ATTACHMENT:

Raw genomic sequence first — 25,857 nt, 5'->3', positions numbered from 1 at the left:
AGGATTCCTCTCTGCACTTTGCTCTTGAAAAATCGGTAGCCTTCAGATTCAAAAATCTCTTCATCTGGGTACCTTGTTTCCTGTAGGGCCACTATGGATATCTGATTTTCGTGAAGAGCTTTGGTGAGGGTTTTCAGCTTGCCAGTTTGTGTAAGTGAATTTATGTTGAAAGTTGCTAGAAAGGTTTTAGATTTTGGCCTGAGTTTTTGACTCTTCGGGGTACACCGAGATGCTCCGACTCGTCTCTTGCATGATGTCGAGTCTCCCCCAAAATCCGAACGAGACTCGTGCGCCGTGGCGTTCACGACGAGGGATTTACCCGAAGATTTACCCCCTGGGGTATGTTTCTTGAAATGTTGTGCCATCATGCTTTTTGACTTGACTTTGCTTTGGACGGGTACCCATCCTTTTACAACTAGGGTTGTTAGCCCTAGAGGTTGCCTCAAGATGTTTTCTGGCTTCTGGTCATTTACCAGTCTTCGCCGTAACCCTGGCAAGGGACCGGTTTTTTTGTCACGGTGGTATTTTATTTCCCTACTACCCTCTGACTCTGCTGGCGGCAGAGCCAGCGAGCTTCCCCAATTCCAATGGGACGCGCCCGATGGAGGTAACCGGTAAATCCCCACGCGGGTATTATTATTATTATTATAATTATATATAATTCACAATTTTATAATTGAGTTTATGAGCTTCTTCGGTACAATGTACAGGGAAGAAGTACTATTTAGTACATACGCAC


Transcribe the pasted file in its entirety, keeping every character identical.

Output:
Raw genomic sequence first — 25,857 nt, 5'->3', positions numbered from 1 at the left:
AGGATTCCTCTCTGCACTTTGCTCTTGAAAAATCGGTAGCCTTCAGATTCAAAAATCTCTTCATCTGGGTACCTTGTTTCCTGTAGGGCCACTATGGATATCTGATTTTCGTGAAGAGCTTTGGTGAGGGTTTTCAGCTTGCCAGTTTGTGTAAGTGAATTTATGTTGAAAGTTGCTAGAAAGGTTTTAGATTTTGGCCTGAGTTTTTGACTCTTCGGGGTACACCGAGATGCTCCGACTCGTCTCTTGCATGATGTCGAGTCTCCCCCAAAATCCGAACGAGACTCGTGCGCCGTGGCGTTCACGACGAGGGATTTACCCGAAGATTTACCCCCTGGGGTATGTTTCTTGAAATGTTGTGCCATCATGCTTTTTGACTTGACTTTGCTTTGGACGGGTACCCATCCTTTTACAACTAGGGTTGTTAGCCCTAGAGGTTGCCTCAAGATGTTTTCTGGCTTCTGGTCATTTACCAGTCTTCGCCGTAACCCTGGCAAGGGACCGGTTTTTTTGTCACGGTGGTATTTTATTTCCCTACTACCCTCTGACTCTGCTGGCGGCAGAGCCAGCGAGCTTCCCCAATTCCAATGGGACGCGCCCGATGGAGGTAACCGGTAAATCCCCACGCGGGTATTATTATTATTATTATAATTATATATAATTCACAATTTTATAATTGAGTTTATGAGCTTCTTCGGTACAATGTACAGGGAAGAAGTACTATTTAGTACATACGCAC